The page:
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Five Things Your Dog May Be Telling You

Written by Lara Sullivan

“I’m an Animal Behavior College Certified Dog Trainer and supporting member of the Association of Professional Dog Trainers. I teach and assist group classes and play times at Andrea Arden Dog Training, volunteer for Animal Lighthouse Rescue and Sean Casey Animal Rescue and worked at Camp Canine as a Team Lead and Handler, where I continue to conduct monthly training sessions with their staff.” – Lara


Most of us will already know that dogs have far greater sensitivity to sound than humans. Not only are they able to hear frequencies up to 3 times higher than a human, but they are also able to detect sounds at lower decibels. This allows them to hear a wider variety of sounds and hear them from greater distances.

Despite this, dogs are much more adept at interpreting visual signals than vocal signals. Dogs rely heavily on body language to communicate to each other their moods, what they want and their intentions. They also use body language to communicate with us. At times, their signals can be quick and subtle and potentially go unnoticed. At other times, we see them, but we may be not aware of what they’re trying to tell us.

Below, we have five body language signals that will help you understand not only what your dog is telling you, but also what they might be telling their playmates.



The shake off resembles the actions of a dog that is trying to shake itself dry after swimming or having a bath, only it occurs when the dog is completely dry. Have you ever noticed your dog do this after meeting small children, a new dog at the park or after having someone give them a big hug? This shake off is your best friends signal that the encounter was a bit too much for them and it made them uncomfortable. If your dog regularly does this after social interactions, consider helping them maintain some personal space so they have a positive experience.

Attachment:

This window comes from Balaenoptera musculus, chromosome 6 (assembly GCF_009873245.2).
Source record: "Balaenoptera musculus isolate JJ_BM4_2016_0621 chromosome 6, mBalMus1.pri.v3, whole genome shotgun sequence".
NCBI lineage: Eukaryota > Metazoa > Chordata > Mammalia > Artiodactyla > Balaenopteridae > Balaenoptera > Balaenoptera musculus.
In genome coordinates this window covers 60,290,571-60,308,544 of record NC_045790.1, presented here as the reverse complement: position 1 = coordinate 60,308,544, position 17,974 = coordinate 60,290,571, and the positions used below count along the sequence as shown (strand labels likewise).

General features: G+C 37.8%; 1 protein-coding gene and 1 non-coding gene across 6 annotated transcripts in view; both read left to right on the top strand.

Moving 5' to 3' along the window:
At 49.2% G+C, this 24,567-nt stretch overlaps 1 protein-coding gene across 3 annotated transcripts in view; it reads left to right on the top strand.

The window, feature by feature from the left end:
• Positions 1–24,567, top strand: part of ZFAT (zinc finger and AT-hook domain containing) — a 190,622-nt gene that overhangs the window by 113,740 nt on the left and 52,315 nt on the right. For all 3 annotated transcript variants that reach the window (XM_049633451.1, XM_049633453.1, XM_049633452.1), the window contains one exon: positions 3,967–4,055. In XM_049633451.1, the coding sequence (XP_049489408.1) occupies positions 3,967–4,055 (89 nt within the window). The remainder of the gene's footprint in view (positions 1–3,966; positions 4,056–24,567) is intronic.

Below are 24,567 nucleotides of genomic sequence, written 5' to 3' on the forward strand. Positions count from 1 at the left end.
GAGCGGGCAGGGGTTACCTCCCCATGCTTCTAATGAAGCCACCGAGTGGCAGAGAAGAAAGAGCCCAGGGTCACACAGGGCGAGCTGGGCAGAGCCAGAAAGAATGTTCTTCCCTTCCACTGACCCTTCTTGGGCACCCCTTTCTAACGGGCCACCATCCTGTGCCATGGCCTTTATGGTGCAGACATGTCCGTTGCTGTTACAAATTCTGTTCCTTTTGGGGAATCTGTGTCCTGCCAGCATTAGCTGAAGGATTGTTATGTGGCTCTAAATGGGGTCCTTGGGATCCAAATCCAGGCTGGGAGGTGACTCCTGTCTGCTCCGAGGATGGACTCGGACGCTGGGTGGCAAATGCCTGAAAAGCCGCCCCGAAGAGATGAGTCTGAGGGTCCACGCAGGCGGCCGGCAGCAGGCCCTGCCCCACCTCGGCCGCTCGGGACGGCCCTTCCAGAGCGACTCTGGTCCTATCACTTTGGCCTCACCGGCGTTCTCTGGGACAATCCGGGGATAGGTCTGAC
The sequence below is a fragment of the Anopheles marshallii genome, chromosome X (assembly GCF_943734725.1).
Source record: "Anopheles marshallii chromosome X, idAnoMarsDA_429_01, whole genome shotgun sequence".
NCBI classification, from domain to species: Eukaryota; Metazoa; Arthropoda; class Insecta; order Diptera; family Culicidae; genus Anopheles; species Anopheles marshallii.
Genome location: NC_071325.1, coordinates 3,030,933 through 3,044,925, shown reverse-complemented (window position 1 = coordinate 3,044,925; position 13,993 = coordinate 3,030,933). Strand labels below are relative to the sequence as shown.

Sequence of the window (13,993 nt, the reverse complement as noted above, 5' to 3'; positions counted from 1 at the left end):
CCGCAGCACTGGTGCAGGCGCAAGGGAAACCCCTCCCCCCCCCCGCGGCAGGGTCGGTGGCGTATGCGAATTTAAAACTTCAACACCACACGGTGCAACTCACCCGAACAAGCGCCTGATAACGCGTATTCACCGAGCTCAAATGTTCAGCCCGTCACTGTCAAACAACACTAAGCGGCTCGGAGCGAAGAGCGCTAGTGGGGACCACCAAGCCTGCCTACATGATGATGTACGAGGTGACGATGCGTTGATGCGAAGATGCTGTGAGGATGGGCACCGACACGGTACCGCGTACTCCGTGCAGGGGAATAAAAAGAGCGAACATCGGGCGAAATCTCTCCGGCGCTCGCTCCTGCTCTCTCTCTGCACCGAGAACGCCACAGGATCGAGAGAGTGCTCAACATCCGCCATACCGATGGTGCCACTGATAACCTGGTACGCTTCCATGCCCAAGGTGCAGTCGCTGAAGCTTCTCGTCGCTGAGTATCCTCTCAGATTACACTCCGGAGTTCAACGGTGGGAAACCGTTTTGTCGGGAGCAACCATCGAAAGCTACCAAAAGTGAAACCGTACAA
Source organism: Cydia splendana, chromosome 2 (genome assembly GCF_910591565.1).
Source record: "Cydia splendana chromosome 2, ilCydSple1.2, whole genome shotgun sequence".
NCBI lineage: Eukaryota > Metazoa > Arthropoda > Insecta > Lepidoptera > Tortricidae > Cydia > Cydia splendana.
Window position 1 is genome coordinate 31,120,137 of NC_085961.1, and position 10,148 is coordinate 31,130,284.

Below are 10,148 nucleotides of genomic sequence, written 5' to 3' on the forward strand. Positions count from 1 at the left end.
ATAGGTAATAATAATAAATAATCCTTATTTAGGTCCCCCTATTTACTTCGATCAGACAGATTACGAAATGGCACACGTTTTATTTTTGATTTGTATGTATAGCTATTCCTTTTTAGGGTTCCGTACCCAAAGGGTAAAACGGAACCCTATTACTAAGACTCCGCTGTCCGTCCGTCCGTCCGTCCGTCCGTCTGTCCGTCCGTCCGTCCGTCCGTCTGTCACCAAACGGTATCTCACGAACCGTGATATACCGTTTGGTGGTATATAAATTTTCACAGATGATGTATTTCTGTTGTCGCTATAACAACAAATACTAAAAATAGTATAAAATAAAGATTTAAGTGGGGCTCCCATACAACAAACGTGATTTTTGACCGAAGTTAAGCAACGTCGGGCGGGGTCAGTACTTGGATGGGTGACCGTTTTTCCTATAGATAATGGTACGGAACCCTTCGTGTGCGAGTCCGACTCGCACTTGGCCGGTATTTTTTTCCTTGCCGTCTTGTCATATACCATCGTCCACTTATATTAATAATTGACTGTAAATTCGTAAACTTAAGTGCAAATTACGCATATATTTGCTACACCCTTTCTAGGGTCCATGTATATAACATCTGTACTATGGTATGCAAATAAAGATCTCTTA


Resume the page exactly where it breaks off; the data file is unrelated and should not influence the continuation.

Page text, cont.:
The dog yawn is very similar to the human yawn in appearance and sound. Like us, it can indicate that your dog is tired, but the yawn is a calming signal. If your dog is yawing, think about the context of the situation. Does your dog have reason to be tired or are they showing other signs of tiredness? If not, they may be telling you they’re feeling insecure or anxious. Are you doing obedience training that your dog is finding difficult? It may be time to finish your training session with something they’re good at to end on a high note. Is your 10 Lbs Yorkie being met by an 80 Lbs Ridgeback? Moderate the meeting and ensure the Ridgeback is responding appropriately to your little Yorkie’s signals.



The tongue flick is a quick flick of the tongue, usually over the lips and nose. If your dog just ate a spoonful of peanut butter, think about it no further. It’s when this behavior appears out of context that your dog may be signaling they’re stressed or uncomfortable. If your dog does this when being greeted by a stranger, it’s time to say goodbye and move on.



The paw lift can have a number of different meanings, so again, situational context is important. The signal can be associated with stalking (prey that is, not exes), curiosity, anticipation, anxiety and fear. If you’re enjoying a delicious meal and your dog raises it’s paw, they’re saying they’d love to join you. If they’re displaying this gesture in a busy and noisy dog park, they could be unsure if they like the energy or even anxious.



Rolling over is considered a pacifying gesture. If your dog does this when it meets another dog, they’re signaling that they’re friendly and respectful towards the other dog. This is a key way that dogs avoid conflict. This gesture can have a different meaning at home though, “Belly rubs, please” is an obvious one. If they also rub their shoulders on the ground whilst on their backs, it means they’ve experienced something pleasant. If your dog frequently sleeps or lays with their bellies exposed at home, they’re telling you that they feel confident and content with you and their environment.

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